Bags, Bottles and Books

The Green Meetings Industry Council serves a very important purpose in the meetings industry: facilitating the conversation. If this organization didn’t exist, I wonder if the same number of people would be discussing how to make meetings more sustainable. Everything I have learned about green meetings, I have learned from the GMIC community.

During this year’s annual conference, I caught a comment on the twitter feed about making conference bags out of more sustainable materials. I tried to engage in a conversation about eliminating the bags instead of focusing on making them out of recycled materials. However, it is hard to have a lengthy, detailed conversation on twitter. Social media tip: have a site where a social media moderator can move a conversation during your conference if people need more real estate than 140 characters.

Back to the topic of the day! Admittedly, I attend more conferences than the average person, but I currently own and have given away more conference bags than one person could ever possibly use. Therefore, the rationale that conference bags are sustainable because people can re-use them at home doesn’t hold up.
Remember the three R’s (Reduce, Re-use and Recycle)? What happened to reduce? Instead of trying to do every single thing we always did before more sustainably, let’s look at whether or not every single thing we always did is supporting the goals and objectives of the meeting. Here are some potential uses for the conference bag: trade-show give-aways, speaker hand-outs, vehicle for sponsor logos. Now think about today’s conference.  Trade-show give-aways need to be more digital, less land-fill bound. Speaker hand-outs are almost completely non-existent and most people bring their own bags that hold their laptops or tablets or notebooks (which is why you don’t need to provide notebooks and pens, either). Can you find another vehicle for your sponsor logos? Or is that the only purpose for the conference bag?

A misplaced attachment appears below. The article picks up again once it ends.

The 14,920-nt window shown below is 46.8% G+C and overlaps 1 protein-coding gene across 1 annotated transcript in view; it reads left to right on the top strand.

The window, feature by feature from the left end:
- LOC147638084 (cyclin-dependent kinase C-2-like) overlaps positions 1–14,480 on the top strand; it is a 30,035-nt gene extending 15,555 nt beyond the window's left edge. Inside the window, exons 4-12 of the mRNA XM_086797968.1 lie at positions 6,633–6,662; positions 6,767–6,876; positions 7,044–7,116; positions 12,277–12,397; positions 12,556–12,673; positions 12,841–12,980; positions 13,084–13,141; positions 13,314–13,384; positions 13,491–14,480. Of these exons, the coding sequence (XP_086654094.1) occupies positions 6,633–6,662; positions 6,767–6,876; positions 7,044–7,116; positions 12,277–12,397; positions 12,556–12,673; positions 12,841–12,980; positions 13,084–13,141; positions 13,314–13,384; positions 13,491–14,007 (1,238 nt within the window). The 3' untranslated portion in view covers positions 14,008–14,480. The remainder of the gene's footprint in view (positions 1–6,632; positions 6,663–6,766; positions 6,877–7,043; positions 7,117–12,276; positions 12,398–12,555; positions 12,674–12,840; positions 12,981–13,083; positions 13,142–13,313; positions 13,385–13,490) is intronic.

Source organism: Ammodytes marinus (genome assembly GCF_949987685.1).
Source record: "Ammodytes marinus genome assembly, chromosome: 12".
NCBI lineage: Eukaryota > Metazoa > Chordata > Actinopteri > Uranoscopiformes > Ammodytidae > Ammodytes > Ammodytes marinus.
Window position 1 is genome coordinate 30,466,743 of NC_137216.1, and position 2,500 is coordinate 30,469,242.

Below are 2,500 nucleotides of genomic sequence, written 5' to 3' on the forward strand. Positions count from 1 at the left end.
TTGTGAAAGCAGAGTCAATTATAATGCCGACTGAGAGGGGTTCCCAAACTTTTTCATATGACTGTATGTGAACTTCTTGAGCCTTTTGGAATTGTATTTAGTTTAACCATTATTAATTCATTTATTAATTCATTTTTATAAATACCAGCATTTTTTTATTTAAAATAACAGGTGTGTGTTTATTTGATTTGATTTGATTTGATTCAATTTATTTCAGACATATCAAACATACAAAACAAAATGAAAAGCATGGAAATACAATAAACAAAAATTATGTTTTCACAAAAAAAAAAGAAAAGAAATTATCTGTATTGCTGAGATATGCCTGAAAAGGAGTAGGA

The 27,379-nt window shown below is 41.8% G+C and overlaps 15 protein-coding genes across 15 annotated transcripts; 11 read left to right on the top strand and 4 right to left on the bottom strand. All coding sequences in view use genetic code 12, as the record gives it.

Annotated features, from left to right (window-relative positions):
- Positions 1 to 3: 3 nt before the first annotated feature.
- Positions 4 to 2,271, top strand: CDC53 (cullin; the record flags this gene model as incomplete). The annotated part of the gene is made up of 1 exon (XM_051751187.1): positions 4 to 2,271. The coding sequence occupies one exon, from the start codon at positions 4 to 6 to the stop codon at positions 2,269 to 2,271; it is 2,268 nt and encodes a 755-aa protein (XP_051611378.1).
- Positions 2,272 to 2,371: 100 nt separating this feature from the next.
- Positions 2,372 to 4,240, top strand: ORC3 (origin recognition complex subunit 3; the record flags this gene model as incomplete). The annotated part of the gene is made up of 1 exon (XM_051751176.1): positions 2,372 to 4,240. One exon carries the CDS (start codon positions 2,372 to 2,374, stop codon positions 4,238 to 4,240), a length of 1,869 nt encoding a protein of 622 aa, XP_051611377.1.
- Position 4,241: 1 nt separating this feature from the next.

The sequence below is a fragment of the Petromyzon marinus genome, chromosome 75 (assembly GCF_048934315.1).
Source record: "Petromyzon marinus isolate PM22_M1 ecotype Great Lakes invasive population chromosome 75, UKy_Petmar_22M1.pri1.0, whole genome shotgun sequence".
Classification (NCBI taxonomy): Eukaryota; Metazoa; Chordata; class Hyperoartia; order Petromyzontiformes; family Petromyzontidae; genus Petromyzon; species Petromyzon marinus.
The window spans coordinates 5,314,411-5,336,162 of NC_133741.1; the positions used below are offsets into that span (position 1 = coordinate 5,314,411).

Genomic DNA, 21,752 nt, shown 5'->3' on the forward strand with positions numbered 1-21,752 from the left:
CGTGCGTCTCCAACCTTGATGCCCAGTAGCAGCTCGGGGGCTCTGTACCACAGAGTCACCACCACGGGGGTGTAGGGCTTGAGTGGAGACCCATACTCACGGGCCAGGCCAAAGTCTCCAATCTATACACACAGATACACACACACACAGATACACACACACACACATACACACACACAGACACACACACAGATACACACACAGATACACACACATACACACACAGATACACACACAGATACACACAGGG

Eliminating bottled water is another easy change you can make that will most often times save you money on your event in addition to creating less waste. Is it necessary, then, to provide a water bottle for people to use at the bulk water containers? Clearly, my viewpoint on the water bottles is the same as the conference bags. I have given away more than I currently own and I still have more than I need. 
At the MPISCC EdCon, we did not seek vendors to provide conference bags, water bottles, pens, tablets or lanyards that we felt were not essential to the logistics of our program. We found other ways to display the logos of our sponsors, including digital signage throughout the venue.

Instead of thinking you are greening your meeting by choosing bags or bottles made of recycled material, take a hard look at whether or not you need to provide these items in the first place. Do they contribute to the goals and objectives of the event?

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